Next, we used Premiere Pro. Premiere Pro is a video editing software that is easy to use, yet possesses the features capable of producing very professional looking videos. Admittedly, I have plenty of experience using Premiere, so this was the easiest for me to use. In our class assignment, I used the software to edit a short video about a technology trend in the AD/PR world.

Another cool Adobe Creative application we got the opportunity to use in class was Audition. Audition is a multi-layer audio editing software that can be used to edit music as well as podcasts. Though I had no prior experience using audition, I found it the easiest to pick up because I was very familiar with the timeline functions of editing from my background in video editing. I used audition to edit a podcast detailing our technology trend. Importing the recorded audio and then adding intro and outro music as well as other soundtracks was both easy and fun, and in the end I had a wonderful polished audio file.

The final Adobe application we’re getting exposure to is InDesign. InDesign is a digital image rendering app that can be used for a multitude of things, from designing a company logo to laying out the blueprints for a mobile app’s features. I had never used InDesign before, but if I had to describe my first impression of it, I would say it reminds me of a beefed-up version of good ol’ Microsoft Paint.

I think so many people favor Adobe’s creative applications because the learning curve is quick and you can create a really beautiful, professional final product. For that reason they’ve been the industry standard for quite some time, and all signs point to it staying that way in the foreseeable future.






Social Media Ad Tech: An Exploration

How often are you scrolling through Facebook or Instagram and come across an advertisement for something? Probably pretty frequently. In fact, I’d say that everyone reading this probably encountered an advertisement on a social media site today. In today’s blog post, we’ll be taking a closer look at the wonderful world of targeted advertisements on social media apps.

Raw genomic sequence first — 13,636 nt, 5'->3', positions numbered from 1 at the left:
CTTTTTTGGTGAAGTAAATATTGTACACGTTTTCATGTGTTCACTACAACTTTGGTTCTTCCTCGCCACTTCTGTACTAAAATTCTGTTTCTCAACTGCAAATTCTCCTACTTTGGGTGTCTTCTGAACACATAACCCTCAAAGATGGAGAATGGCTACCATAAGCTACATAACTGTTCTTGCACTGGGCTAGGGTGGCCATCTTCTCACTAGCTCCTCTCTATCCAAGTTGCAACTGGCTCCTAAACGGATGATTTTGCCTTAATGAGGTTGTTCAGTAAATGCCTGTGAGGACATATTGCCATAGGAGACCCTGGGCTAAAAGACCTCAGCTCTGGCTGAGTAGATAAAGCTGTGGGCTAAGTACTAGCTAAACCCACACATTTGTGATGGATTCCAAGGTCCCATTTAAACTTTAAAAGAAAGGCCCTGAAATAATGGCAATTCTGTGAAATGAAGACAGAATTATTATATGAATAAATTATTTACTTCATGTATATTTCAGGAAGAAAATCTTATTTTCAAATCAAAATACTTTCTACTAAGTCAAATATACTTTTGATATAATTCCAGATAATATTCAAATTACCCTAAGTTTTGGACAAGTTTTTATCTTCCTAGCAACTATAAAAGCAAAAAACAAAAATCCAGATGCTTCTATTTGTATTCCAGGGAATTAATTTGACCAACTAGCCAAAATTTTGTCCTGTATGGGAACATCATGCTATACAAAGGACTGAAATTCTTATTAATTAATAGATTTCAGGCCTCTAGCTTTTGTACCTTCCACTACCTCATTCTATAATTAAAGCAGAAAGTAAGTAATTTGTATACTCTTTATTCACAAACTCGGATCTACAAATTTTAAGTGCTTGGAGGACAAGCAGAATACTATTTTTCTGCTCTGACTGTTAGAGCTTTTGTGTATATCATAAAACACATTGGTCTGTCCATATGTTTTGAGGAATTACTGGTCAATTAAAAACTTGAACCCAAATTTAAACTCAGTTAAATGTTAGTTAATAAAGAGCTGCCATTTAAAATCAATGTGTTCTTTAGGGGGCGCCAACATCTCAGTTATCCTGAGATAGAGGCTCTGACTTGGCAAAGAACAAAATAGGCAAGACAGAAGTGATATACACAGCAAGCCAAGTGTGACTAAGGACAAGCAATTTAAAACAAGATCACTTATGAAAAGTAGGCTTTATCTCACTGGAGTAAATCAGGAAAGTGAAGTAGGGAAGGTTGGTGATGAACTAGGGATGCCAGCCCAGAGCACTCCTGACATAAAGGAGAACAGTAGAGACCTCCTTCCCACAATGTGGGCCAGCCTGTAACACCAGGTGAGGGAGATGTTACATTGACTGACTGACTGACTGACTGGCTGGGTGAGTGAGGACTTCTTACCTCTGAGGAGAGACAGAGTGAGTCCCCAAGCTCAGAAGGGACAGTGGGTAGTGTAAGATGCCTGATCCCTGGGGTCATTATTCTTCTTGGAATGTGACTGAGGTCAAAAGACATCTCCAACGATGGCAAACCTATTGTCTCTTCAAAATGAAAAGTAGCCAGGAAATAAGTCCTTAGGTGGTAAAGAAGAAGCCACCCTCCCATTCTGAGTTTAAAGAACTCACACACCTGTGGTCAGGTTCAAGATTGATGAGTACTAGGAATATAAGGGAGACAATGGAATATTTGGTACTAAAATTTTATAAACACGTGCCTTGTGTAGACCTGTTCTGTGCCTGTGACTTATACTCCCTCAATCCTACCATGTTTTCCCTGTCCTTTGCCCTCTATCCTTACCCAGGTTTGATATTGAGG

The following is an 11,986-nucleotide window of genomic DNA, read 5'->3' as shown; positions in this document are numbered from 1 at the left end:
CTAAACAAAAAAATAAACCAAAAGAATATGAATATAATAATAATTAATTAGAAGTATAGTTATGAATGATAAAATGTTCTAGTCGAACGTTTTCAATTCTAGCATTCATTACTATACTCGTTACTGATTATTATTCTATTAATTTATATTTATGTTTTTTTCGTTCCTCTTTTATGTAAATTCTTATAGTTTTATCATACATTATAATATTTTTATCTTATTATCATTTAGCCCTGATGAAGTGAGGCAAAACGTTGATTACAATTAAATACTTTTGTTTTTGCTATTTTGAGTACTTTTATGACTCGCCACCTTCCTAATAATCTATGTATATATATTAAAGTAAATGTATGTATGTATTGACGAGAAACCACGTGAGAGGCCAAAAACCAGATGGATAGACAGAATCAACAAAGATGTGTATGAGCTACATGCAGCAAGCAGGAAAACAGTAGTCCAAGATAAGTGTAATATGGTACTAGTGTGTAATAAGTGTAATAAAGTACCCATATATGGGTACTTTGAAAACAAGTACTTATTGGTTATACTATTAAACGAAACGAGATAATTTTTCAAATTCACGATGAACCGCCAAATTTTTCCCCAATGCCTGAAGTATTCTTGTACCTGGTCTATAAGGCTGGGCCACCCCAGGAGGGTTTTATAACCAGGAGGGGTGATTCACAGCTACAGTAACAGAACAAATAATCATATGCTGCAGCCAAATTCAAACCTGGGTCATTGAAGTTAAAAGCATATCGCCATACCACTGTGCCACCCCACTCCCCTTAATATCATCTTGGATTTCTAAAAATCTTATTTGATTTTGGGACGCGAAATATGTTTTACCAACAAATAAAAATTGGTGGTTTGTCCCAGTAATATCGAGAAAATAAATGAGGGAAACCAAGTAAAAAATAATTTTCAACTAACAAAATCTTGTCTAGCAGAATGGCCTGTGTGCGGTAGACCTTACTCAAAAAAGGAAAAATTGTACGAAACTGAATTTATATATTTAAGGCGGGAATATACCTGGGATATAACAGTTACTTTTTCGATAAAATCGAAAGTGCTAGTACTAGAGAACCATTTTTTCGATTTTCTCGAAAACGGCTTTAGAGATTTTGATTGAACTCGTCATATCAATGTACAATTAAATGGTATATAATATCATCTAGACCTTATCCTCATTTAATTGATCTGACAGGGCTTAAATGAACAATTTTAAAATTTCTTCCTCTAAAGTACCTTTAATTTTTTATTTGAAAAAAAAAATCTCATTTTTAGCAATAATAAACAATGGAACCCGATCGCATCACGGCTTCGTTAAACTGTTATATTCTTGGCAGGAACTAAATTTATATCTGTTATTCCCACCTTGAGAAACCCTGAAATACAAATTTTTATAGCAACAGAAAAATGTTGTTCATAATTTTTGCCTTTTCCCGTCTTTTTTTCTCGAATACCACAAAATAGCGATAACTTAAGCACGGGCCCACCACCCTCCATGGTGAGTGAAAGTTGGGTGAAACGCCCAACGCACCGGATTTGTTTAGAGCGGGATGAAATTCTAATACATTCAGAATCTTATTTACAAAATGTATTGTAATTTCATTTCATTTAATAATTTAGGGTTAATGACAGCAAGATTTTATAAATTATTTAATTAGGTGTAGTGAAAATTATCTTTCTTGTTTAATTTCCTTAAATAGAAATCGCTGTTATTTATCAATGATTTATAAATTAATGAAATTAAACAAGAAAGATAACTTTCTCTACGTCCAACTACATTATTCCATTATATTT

First, lets have a closer look at what targeted ads are and how they’re selected.

Pretty neat, huh? I even asked a few buddies to open up their social media feeds and remark on some of the ads selected for them. Here’s what they had to say.

(copyrighted works licensed under the use of Flickr Creative Commons Attribution-NonCommercial-NoDerivs license)

Finally, I sat down with my brother to talk about his thoughts and experiences regarding targeted social media ads in this somewhat brief podcast. Enjoy!

The Ever-Converging Worlds of Advertising, Public Relations, And Journalism

Just thinking about it briefly, one would likely figure that the relationship between advertising and journalism is one of opposition.

Journalism at its core focuses on the sharing of news and current events, and most associate this entity with a strong sense of honesty and integrity. Without this foundation of truth understood by the masses, journalism would simply be fiction and cease to be.

Advertising and public relations are two worlds that are used in conjunction all the time, and the general consensus is that these two are, in essence, the very opposite of journalism. Consumers tend to be wary of advertisements, as historically we’ve learned that the truth is often times expanded, contorted,  or even flat out omitted for the sake of getting someone to buy a product.

But, could these two seemingly separate fields be getting closer? Perhaps closer than we think. According to a blog post on businessesgrow.com, a shift in both fields is prevalent, and social media sites are likely the culprit.